Effective vs. Efficient

My husband is a project manager and sometimes I'll be mulling some idea about how I'm spending my writing time and he'll drop an idea on me that stops me in my tracks.  Here's one of them:  being effective is not the same as being efficient.

Being effective is about results.

Being efficient is about process.

(He's not responsible for any of this further mulling. So if you know Greg, don't ask him to explain any of what I'm thinking. He gave up on that a long time ago.)

All the writers I know have other gigs in their lives.  Time is precious.  It's not enough to be effective or efficient; we need to be both.

When I'm efficient with my time, I might measure that in words written or pages edited.  I might look at how many blog posts I've written.  Being efficient is important.  How can I be more efficent?

  • Get up early so I have time alone without disruptions.

  • Watch the clock.

  • Limit frivolous distractions.

  • Write during the time of day when I think most clearly.

  • Take care of myself, so my mind is sharp.

  • Set a timer so I persist through writing discomfort.

  • Listen to music that sustains my writing frame of mind.

All of this efficiency is great, but what if I am channeling my energy ineffectively?  What if I really need to re-envision my rough draft and I'm checking for typos instead?  I might end up with a manuscript 99% free of typos and then need to go back and rewrite every scene.  Maybe I've been efficient in hunting typos, but I've been ineffective in producing that final draft.

What about blog posts?  What if I'm blogging like crazy to build an audience for my novel--but I never have time left to write the novel?  I can be efficient at writing posts.  I can even be effective in building an audience.  Yet, when I stop to assess, I'm no closer to my goal of becoming a novelist.

What can I do to be more effective?

  • Define my goals in concrete terms.

  • Identify steps toward completing my goals.

  • Of those steps, identify the most time-efficient processes.

  • Be honest with myself about how I spend my time.

  • Be honest with myself when something isn't working.

  • Take responsibility for the path I'm on.

So that's it, right?  Be more efficient.  Be more effective.  End of story.

Not so.

All of these steps improve my odds at becoming a better writer, but the creative process requires something more.

I can't always measure the effectiveness of daydreaming, but I feel it.  I can't always explain why I need to research some weird aspect of Idaho history, but I feel it.  I can't always explain why I need an hour to block out a relatively simple scene, but I feel it.  Whether we call it intuition or inspiration or motivation from the muse, these gut feelings are rarely wrong for me.  Often impulsive actions feel neither effective nor efficient and yet they are essential.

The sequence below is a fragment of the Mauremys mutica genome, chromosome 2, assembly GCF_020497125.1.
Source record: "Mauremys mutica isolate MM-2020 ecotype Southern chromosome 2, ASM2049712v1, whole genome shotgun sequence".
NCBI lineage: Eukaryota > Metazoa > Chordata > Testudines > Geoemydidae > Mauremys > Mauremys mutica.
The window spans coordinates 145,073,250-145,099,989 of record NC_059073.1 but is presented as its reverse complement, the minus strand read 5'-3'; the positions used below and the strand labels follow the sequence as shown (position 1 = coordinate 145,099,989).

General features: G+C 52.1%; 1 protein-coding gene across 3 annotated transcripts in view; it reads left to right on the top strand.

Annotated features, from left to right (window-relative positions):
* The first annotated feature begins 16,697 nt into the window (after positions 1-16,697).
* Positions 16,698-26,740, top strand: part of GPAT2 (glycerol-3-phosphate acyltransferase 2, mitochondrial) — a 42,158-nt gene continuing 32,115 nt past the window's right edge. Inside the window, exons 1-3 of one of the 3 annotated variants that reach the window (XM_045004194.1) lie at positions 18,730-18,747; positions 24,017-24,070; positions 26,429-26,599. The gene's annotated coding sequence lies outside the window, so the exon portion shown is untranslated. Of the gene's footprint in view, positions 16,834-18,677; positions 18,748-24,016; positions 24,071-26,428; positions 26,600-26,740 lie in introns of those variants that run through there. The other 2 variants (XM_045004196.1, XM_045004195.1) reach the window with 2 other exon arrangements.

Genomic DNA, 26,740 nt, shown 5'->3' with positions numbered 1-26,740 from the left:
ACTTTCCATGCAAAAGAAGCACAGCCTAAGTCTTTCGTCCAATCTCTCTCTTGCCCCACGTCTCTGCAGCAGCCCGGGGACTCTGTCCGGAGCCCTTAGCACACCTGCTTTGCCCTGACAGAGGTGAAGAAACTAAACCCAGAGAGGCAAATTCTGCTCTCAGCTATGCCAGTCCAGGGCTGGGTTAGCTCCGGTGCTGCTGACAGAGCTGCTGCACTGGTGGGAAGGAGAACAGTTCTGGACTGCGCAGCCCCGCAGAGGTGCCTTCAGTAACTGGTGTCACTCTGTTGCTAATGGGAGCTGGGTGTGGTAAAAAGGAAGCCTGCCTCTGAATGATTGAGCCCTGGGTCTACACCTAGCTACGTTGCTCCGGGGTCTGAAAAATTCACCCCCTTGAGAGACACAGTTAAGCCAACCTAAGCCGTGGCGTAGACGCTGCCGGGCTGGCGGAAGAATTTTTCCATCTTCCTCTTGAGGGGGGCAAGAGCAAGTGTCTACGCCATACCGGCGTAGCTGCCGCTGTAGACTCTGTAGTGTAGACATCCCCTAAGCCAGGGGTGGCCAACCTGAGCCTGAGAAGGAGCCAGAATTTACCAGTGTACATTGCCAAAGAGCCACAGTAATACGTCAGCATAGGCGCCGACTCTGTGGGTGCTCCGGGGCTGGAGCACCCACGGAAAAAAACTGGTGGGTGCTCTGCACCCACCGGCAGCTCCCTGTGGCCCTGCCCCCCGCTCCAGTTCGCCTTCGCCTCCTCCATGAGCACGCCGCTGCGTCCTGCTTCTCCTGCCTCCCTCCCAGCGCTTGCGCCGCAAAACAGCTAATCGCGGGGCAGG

How do you spend your writing time? Are you effective and efficient?  Do you follow your intuition?  How are you with setting goals?  I'd love to hear your thoughts.

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This post first appeared as a guest post for Ev Maroon.


  1. Effective vs. Efficient http://t.co/nxo7qbob via @johannaharness

  2. I often find myself caught between my need to be efficient and my need to be effective. Your tips have helped me recognize how I can do both and still have time, I hope, for those things which are essential to me as a writer but fit in neither category. Thank you for an informative and inspiring post.

  3. Today from @johannaharness Effective vs. Efficient http://t.co/IlvJQw5o < It's good to remember they're different. Thanks, Johanna!

  4. Usually when I'm upbraiding myself for avoiding productivity, my wet noodles are named "effectiveness" and "efficiency." At least be one, I tell myself, lash lash. Yet the way I ease back into productivity is via the intuitive approach. It cannot be quantified, but it must be taken into the equation. Fuzzy logic and all that. Only at that point can I consider my effectiveness and efficiency in regard to my work.

    Thank you for an insightful examination, Johanna. It made me look at my process in a new way. I'll be lashing myself far less often in future.

    Take care,

  5. .@johannaharness's post made me look at my writing process in new & positive light. http://t.co/3yQyAOv6 #amwriting #writing

  6. Great post! The two things are definitely different.

    Sometimes, I focus too much on 'results', so that if I don't achieve what I'd hoped to achieve, I end up paralysed by the sense of failure. I've tried to concentrate more on the 'efficiency' side of things, in other words, to make sure I write (or edit or rewrite) for a given period of time, rather than for a certain number of pages. I find this is ultimately more 'effective' in producing results.

  7. Effective vs. Efficient http://t.co/BEyrhUHz via @johannaharness Good post - makes sense!

  8. I fancy myself an efficiency aficionado quite like the father in the book "Cheaper By The Dozen" that I was required to read in graduate school. However, I've been rethinking this effectiveness concept because, well, apparently I haven't been so effective lately. I've been efficient at it, though.
    Thanks for this post!

  9. Review for the paper written up and just stumbled on this very important post by @johannaharness http://t.co/9ziaCC89 >> v helpful indeed!

  10. Effective vs. Efficient http://t.co/N55gn5K9 via @johannaharness - Great article :)


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